Tagung »Situiert im Globalen«, Vortrag von Khadija von Zinnenburg Carroll

Khadija Zinnenburg Carroll Lecture of Khadija von Zinnenburg Carroll: "Restitution in Austria. Looting and Colonising from the Habsburgs to Hitler"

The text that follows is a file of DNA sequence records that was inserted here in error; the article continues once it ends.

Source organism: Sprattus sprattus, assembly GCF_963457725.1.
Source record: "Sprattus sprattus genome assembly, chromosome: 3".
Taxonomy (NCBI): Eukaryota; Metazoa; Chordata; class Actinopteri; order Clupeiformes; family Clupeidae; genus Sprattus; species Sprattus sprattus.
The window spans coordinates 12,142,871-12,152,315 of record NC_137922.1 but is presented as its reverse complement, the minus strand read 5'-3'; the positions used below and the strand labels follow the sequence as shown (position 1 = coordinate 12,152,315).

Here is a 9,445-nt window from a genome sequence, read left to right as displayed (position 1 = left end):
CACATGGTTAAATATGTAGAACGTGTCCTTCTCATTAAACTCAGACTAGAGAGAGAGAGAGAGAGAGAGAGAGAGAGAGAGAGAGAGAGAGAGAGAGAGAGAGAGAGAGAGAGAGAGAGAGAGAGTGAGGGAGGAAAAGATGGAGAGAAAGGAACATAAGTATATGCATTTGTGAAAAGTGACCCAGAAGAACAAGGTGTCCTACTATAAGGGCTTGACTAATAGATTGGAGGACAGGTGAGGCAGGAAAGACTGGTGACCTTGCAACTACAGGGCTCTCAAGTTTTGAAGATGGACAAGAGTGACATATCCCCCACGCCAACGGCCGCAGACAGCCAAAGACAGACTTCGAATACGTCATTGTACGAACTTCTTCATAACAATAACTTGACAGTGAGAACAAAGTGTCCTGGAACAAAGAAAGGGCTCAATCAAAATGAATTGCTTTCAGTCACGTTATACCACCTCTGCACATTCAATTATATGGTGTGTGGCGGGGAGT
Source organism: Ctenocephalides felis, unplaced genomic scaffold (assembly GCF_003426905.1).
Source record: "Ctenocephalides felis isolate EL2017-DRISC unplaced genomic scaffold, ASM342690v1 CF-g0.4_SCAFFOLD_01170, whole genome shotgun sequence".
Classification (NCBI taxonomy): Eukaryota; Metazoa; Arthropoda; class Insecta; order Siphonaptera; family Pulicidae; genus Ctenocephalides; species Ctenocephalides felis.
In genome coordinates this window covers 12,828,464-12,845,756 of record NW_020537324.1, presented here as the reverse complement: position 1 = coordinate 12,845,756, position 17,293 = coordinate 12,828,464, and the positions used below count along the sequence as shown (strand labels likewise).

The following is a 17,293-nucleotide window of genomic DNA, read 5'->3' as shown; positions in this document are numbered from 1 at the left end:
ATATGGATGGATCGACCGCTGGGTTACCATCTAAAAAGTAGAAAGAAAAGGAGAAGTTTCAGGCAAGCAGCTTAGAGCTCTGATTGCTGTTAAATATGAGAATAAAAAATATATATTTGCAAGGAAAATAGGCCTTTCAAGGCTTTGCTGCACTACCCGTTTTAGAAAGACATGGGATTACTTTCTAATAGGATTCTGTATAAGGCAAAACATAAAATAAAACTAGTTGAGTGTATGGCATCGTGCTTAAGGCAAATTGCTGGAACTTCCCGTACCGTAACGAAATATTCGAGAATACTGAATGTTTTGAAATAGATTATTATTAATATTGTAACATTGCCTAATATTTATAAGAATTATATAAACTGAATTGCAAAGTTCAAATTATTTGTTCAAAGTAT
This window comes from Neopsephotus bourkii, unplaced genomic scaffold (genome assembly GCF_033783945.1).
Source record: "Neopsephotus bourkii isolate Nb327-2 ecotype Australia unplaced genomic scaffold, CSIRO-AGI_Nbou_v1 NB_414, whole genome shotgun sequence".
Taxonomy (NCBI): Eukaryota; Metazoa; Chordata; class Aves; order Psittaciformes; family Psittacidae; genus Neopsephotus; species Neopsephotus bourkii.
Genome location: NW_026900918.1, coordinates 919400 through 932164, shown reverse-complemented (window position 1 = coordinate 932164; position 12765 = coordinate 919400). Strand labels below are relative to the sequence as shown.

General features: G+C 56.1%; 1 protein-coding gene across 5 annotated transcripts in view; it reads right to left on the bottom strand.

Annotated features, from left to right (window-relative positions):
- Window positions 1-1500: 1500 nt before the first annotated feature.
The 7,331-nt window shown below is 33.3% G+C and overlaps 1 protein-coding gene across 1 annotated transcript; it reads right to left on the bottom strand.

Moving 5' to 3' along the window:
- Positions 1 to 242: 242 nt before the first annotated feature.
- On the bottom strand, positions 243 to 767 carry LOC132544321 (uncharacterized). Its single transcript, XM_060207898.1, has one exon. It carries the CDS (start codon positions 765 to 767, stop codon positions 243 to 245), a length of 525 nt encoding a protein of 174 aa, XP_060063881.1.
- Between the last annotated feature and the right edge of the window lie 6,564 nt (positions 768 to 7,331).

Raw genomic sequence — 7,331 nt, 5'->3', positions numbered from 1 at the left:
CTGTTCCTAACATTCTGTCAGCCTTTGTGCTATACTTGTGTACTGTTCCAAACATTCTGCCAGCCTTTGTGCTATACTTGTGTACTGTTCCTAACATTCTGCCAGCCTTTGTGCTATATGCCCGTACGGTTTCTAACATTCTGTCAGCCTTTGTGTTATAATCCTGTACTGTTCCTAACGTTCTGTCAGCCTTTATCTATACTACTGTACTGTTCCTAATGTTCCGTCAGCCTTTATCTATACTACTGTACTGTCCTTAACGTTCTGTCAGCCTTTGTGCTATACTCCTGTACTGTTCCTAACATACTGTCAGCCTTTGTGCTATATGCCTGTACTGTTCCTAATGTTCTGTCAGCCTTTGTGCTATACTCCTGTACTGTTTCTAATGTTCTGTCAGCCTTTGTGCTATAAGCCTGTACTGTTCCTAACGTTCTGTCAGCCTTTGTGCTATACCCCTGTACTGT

It is often stated that Austria did not have any colonies. The Habsburg Empire, like the Roman Empire before it, is somehow assumed to have spread naturally across Europe and the Balkans, encountering no resistance, and it is difficult for the European historical imagination to classify such a process as colonization. Most Europeans know little about the Austrian colonization of Mexico, and if they do it is seen merely as part of Habsburg political puppetry. Colonialism »proper« is thought by many Austrians and Germans to be something undertaken by the British, Dutch, Belgians, French, and Spanish. Sigmund Freud recorded a dream that could be interpreted as being set in Miramare, the castle the Habsburg Emperor Maximilian of Mexico built in Trieste and then replicated in Mexico City. Rubén Gallo argues that the execution of Maximilian was such a lasting trauma for Austria that Freud subconsciously dreamed himself into the role of the defeated. In the logic of Gallo’s analysis, Austria has a national Stockholm syndrome, the phenomenon of sympathy or even love some victims feel for their captors. If such a malady can be diagnosed at the scale of a nation-state, then this is one subconscious undercurrent in the Mexican protest against the loss of the political life of Austria in 1938. The migration of Austrian intellectuals to Mexico, the Stockholm syndrome–strength affection for Maximilian in both Mexico and Austria, the fantasy of counter-colonization in Heinrich Heine’s and Bruno Frei’s writing, and the Mexican protest against the annexation of Austria are just some of the possible ingredients in five hundred years of anachronistic postcolonial relations between Mexico and Austria..